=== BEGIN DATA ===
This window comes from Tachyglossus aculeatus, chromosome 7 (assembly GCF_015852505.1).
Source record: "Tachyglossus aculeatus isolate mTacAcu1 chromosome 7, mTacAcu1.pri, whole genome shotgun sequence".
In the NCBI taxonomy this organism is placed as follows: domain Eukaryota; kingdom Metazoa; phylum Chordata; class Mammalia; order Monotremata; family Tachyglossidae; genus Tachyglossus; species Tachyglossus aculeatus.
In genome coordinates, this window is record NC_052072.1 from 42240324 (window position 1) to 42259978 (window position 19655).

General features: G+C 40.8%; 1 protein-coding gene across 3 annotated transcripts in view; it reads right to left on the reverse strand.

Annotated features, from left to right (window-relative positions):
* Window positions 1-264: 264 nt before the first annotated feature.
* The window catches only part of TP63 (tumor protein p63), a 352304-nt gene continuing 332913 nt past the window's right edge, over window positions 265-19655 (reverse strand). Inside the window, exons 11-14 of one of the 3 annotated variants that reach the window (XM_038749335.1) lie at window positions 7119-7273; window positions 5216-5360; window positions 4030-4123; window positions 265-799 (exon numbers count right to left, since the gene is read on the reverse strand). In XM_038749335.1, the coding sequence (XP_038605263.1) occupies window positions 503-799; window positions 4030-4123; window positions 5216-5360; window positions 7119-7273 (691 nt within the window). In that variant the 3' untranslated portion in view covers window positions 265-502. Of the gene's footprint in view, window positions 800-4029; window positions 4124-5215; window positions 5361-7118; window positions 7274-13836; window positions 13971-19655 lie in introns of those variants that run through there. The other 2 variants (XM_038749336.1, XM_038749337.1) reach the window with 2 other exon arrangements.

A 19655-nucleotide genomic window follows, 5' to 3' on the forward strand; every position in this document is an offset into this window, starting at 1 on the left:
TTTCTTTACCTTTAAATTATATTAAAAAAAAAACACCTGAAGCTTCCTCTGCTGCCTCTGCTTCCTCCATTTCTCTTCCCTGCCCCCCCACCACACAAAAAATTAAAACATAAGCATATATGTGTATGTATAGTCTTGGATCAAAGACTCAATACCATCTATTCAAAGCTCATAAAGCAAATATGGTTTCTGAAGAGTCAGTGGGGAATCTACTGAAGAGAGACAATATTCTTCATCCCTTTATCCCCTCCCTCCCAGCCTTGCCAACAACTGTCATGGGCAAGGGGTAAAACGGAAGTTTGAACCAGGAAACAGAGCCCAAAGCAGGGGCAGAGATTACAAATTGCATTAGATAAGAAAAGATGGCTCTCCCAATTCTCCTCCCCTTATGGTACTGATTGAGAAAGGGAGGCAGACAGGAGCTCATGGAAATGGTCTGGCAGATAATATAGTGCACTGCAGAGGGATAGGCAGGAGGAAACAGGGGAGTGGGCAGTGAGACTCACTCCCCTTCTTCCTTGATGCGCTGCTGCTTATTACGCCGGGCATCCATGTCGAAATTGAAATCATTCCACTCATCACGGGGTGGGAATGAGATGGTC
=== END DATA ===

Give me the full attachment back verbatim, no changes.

This window comes from Tachyglossus aculeatus, chromosome 7 (assembly GCF_015852505.1).
Source record: "Tachyglossus aculeatus isolate mTacAcu1 chromosome 7, mTacAcu1.pri, whole genome shotgun sequence".
In the NCBI taxonomy this organism is placed as follows: domain Eukaryota; kingdom Metazoa; phylum Chordata; class Mammalia; order Monotremata; family Tachyglossidae; genus Tachyglossus; species Tachyglossus aculeatus.
In genome coordinates, this window is record NC_052072.1 from 42240324 (window position 1) to 42259978 (window position 19655).

General features: G+C 40.8%; 1 protein-coding gene across 3 annotated transcripts in view; it reads right to left on the reverse strand.

Annotated features, from left to right (window-relative positions):
* Window positions 1-264: 264 nt before the first annotated feature.
* The window catches only part of TP63 (tumor protein p63), a 352304-nt gene continuing 332913 nt past the window's right edge, over window positions 265-19655 (reverse strand). Inside the window, exons 11-14 of one of the 3 annotated variants that reach the window (XM_038749335.1) lie at window positions 7119-7273; window positions 5216-5360; window positions 4030-4123; window positions 265-799 (exon numbers count right to left, since the gene is read on the reverse strand). In XM_038749335.1, the coding sequence (XP_038605263.1) occupies window positions 503-799; window positions 4030-4123; window positions 5216-5360; window positions 7119-7273 (691 nt within the window). In that variant the 3' untranslated portion in view covers window positions 265-502. Of the gene's footprint in view, window positions 800-4029; window positions 4124-5215; window positions 5361-7118; window positions 7274-13836; window positions 13971-19655 lie in introns of those variants that run through there. The other 2 variants (XM_038749336.1, XM_038749337.1) reach the window with 2 other exon arrangements.

A 19655-nucleotide genomic window follows, 5' to 3' on the forward strand; every position in this document is an offset into this window, starting at 1 on the left:
TTTCTTTACCTTTAAATTATATTAAAAAAAAAACACCTGAAGCTTCCTCTGCTGCCTCTGCTTCCTCCATTTCTCTTCCCTGCCCCCCCACCACACAAAAAATTAAAACATAAGCATATATGTGTATGTATAGTCTTGGATCAAAGACTCAATACCATCTATTCAAAGCTCATAAAGCAAATATGGTTTCTGAAGAGTCAGTGGGGAATCTACTGAAGAGAGACAATATTCTTCATCCCTTTATCCCCTCCCTCCCAGCCTTGCCAACAACTGTCATGGGCAAGGGGTAAAACGGAAGTTTGAACCAGGAAACAGAGCCCAAAGCAGGGGCAGAGATTACAAATTGCATTAGATAAGAAAAGATGGCTCTCCCAATTCTCCTCCCCTTATGGTACTGATTGAGAAAGGGAGGCAGACAGGAGCTCATGGAAATGGTCTGGCAGATAATATAGTGCACTGCAGAGGGATAGGCAGGAGGAAACAGGGGAGTGGGCAGTGAGACTCACTCCCCTTCTTCCTTGATGCGCTGCTGCTTATTACGCCGGGCATCCATGTCGAAATTGAAATCATTCCACTCATCACGGGGTGGGAATGAGATGGTC